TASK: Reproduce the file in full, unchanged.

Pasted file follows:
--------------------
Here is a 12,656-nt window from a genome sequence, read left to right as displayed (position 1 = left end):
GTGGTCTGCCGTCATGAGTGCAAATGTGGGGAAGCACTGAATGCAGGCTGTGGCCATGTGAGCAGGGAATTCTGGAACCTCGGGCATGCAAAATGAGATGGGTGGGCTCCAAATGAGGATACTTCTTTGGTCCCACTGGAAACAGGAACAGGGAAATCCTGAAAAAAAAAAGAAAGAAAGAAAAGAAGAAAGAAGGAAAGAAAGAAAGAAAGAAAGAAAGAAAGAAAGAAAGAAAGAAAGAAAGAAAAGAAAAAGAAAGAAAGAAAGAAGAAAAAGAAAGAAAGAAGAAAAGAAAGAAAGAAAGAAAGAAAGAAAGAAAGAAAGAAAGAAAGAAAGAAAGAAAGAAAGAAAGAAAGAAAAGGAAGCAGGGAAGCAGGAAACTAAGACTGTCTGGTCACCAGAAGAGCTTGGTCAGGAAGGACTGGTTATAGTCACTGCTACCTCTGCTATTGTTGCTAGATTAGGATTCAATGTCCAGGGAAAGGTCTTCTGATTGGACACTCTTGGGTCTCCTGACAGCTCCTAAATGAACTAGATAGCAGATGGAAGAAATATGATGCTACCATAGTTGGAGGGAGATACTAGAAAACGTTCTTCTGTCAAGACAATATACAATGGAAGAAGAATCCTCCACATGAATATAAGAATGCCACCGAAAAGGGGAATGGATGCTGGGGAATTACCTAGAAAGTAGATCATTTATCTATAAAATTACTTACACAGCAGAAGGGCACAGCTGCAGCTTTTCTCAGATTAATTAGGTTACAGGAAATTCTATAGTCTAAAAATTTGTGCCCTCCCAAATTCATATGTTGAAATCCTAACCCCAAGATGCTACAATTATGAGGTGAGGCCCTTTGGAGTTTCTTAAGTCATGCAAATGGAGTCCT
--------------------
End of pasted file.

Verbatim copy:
Here is a 12,656-nt window from a genome sequence, read left to right as displayed (position 1 = left end):
GTGGTCTGCCGTCATGAGTGCAAATGTGGGGAAGCACTGAATGCAGGCTGTGGCCATGTGAGCAGGGAATTCTGGAACCTCGGGCATGCAAAATGAGATGGGTGGGCTCCAAATGAGGATACTTCTTTGGTCCCACTGGAAACAGGAACAGGGAAATCCTGAAAAAAAAAAGAAAGAAAGAAAAGAAGAAAGAAGGAAAGAAAGAAAGAAAGAAAGAAAGAAAGAAAGAAAGAAAGAAAGAAAGAAAAGAAAAAGAAAGAAAGAAAGAAGAAAAAGAAAGAAAGAAGAAAAGAAAGAAAGAAAGAAAGAAAGAAAGAAAGAAAGAAAGAAAGAAAGAAAGAAAGAAAGAAAGAAAGAAAAGGAAGCAGGGAAGCAGGAAACTAAGACTGTCTGGTCACCAGAAGAGCTTGGTCAGGAAGGACTGGTTATAGTCACTGCTACCTCTGCTATTGTTGCTAGATTAGGATTCAATGTCCAGGGAAAGGTCTTCTGATTGGACACTCTTGGGTCTCCTGACAGCTCCTAAATGAACTAGATAGCAGATGGAAGAAATATGATGCTACCATAGTTGGAGGGAGATACTAGAAAACGTTCTTCTGTCAAGACAATATACAATGGAAGAAGAATCCTCCACATGAATATAAGAATGCCACCGAAAAGGGGAATGGATGCTGGGGAATTACCTAGAAAGTAGATCATTTATCTATAAAATTACTTACACAGCAGAAGGGCACAGCTGCAGCTTTTCTCAGATTAATTAGGTTACAGGAAATTCTATAGTCTAAAAATTTGTGCCCTCCCAAATTCATATGTTGAAATCCTAACCCCAAGATGCTACAATTATGAGGTGAGGCCCTTTGGAGTTTCTTAAGTCATGCAAATGGAGTCCT